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Re: Acronym in an acronym.

From: Charles McCathieNevile <charles@sidar.org>
Date: Wed, 12 Mar 2003 13:49:52 +0100
Message-ID: <3E6F2CF0.6000105@sidar.org>
To: "Jukka K. Korpela" <jkorpela@cs.tut.fi>
CC: w3c-wai-ig@w3.org

Jukka K. Korpela wrote:

>On Sun, 9 Mar 2003, Tim Roberts wrote:
>
>  
>
>><acronym title="HTML Writers Guild">HWG</acronym>
>>
>>Then I realised that the acronym title attribute actually contains an
>>acronym in its self.
>>    
>>
>The ultimate problem is the design flaw in HTML that puts actual content
>into attributes. (We know that flaw from the alt attribute too: making the
>alternate content an attribute value restricts it to plain text - no
>lists, no tables, etc.)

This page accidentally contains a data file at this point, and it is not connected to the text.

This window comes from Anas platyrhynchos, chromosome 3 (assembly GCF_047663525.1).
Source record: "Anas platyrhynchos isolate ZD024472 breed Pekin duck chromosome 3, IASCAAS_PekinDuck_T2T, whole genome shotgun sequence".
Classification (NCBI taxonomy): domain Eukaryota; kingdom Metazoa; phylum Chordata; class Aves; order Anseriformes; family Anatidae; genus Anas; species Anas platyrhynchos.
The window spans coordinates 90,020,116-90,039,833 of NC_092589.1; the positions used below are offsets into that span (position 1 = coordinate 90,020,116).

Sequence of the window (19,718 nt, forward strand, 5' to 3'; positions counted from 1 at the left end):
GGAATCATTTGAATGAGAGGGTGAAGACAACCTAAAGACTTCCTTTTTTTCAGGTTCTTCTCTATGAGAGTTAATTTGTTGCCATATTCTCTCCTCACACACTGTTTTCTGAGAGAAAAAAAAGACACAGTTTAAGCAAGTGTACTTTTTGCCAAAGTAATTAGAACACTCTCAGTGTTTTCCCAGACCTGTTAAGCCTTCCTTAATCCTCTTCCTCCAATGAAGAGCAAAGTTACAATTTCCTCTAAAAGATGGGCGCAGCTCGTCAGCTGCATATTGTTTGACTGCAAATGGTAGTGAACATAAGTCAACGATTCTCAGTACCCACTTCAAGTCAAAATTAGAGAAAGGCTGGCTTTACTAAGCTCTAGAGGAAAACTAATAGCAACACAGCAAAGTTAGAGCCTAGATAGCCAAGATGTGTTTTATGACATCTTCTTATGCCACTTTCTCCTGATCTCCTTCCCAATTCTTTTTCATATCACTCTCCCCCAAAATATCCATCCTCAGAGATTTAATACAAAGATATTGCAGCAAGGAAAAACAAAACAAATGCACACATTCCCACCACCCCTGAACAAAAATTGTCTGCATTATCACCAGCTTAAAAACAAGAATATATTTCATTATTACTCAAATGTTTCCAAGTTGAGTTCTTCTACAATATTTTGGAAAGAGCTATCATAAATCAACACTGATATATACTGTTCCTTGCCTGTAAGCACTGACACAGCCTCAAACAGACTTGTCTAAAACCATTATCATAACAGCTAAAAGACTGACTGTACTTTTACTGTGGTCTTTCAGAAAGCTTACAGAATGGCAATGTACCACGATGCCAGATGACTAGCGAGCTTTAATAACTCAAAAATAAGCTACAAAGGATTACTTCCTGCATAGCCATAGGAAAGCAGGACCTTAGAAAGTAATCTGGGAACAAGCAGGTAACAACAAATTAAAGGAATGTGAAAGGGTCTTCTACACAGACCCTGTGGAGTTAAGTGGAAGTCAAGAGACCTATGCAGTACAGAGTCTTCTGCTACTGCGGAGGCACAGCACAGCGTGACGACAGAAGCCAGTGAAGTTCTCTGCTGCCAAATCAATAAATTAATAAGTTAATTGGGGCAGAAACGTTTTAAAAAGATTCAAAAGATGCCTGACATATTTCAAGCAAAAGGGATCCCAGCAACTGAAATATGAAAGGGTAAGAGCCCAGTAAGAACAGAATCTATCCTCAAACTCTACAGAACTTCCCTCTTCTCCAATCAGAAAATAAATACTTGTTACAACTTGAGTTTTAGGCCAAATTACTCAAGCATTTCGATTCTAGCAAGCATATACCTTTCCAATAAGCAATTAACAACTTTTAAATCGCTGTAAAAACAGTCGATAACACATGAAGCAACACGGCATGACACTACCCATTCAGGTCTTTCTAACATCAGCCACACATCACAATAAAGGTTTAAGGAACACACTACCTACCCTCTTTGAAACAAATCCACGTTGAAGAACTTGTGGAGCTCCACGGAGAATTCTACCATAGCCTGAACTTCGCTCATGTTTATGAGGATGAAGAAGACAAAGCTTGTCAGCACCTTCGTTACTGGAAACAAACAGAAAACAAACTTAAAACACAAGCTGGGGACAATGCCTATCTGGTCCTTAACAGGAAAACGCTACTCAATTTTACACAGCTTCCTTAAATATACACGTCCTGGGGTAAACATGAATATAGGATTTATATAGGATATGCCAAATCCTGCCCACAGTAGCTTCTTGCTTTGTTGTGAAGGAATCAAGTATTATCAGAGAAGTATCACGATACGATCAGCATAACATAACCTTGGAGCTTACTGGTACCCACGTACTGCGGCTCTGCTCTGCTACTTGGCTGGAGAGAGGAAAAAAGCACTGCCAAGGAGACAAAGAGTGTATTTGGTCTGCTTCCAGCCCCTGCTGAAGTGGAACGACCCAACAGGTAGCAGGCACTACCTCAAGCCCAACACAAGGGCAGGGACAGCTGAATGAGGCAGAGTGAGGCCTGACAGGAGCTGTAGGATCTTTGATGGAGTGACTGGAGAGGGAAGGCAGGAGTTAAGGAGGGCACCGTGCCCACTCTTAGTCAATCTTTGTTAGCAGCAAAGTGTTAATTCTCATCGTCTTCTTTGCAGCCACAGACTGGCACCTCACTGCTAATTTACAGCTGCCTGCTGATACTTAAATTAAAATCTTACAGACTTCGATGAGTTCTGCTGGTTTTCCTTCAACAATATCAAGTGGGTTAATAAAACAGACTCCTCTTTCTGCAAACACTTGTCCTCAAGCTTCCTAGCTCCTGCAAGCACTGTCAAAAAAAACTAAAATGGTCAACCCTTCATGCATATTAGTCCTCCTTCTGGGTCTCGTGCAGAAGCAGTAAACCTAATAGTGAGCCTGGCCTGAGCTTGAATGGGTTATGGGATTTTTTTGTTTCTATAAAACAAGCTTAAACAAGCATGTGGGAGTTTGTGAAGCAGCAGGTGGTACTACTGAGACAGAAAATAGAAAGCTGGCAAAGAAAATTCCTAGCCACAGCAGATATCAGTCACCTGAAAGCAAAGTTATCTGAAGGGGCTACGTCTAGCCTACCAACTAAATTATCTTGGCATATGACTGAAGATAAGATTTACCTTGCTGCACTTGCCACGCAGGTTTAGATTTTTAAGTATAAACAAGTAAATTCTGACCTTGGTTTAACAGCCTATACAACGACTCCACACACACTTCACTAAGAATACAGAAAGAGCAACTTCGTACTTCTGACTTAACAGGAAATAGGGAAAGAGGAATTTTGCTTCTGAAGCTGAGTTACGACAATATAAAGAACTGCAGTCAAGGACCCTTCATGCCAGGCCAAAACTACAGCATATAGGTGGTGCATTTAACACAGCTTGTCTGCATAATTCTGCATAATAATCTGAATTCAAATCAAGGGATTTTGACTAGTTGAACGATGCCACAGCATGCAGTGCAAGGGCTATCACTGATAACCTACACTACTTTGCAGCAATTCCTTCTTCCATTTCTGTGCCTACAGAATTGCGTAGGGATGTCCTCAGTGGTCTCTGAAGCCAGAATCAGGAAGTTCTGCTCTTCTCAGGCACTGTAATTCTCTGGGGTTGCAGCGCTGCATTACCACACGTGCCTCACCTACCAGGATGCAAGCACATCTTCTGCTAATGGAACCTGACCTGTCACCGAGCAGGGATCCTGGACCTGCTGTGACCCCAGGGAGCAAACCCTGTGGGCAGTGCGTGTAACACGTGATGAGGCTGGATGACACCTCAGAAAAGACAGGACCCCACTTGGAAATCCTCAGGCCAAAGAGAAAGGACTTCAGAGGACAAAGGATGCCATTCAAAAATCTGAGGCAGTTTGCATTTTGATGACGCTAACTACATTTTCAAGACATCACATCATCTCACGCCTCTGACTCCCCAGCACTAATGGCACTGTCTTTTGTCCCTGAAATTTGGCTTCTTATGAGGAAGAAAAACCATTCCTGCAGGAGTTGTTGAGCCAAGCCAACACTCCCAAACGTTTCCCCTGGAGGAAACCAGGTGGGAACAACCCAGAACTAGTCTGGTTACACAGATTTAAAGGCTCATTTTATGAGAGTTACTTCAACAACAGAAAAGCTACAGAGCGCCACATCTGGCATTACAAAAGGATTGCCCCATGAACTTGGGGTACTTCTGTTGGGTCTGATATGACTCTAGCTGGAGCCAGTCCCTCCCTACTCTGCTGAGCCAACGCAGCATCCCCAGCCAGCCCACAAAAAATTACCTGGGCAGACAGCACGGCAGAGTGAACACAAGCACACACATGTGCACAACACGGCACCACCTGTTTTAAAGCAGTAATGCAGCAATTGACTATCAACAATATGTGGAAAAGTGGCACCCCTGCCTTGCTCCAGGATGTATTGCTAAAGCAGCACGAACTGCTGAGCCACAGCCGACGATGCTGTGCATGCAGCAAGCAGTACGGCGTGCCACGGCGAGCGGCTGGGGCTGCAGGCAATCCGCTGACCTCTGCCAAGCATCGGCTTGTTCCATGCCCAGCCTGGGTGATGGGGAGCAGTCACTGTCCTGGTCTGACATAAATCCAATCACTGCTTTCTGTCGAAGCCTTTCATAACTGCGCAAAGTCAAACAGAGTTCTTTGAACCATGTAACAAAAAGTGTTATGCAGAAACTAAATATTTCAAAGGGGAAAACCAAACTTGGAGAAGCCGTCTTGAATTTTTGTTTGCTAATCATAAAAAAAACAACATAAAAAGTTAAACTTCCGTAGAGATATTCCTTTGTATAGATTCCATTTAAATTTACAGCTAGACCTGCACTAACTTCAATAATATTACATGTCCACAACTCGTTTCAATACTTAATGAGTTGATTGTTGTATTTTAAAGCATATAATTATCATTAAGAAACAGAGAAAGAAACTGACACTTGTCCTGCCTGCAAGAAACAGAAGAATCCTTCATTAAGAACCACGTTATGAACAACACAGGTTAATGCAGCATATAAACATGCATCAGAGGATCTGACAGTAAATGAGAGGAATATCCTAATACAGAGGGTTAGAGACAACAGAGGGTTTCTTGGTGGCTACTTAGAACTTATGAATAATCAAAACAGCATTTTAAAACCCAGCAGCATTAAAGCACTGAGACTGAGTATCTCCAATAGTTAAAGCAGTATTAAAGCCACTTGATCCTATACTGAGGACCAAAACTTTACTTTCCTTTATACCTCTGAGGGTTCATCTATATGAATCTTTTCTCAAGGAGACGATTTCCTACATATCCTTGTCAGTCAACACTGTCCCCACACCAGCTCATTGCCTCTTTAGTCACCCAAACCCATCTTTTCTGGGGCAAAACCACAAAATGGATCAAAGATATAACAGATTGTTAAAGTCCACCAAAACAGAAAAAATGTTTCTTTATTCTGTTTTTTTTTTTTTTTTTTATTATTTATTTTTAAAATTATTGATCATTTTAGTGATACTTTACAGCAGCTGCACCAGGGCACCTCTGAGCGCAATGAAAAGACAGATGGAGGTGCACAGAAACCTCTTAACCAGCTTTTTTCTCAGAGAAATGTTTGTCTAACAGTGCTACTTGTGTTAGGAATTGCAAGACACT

>
>But we can avoid that problem when giving explanations of abbreviations
>simply by not using attributes. When you write explanations as normal
>content, they are accessible to everyone, and you are not limited to plain
>text.
>  
>

This technical problem is a reason why people are working on XHTML 2 and 
are preparing to make something that may not be backwards compatible 
with brosers designed for XHTML 1 (let alone browsers designed to cope 
with HTML 2 plus a few newer features...). Of course making a shift like 
this to XML is a big leap for people, and will take time, but then we 
are not yet living in a worl where HTML as a format for email is a 
really well-implemented thing. In part this is because it takes a long 
time for users to be generally aware of how to deal with things like tha 
massive security and privacy holes in most email clients.

Which reinforces Jukka's final point - there are ways of providing 
accessibility that do not rely on a particular technology, but a 
partticular technique. If they also work well with the technology, and 
with current and known future standards, they are well worth 
considering, since they might be the best possible solution for the 
largest possible impact.

cheers

Chaals
Received on Wednesday, 12 March 2003 07:50:22 GMT

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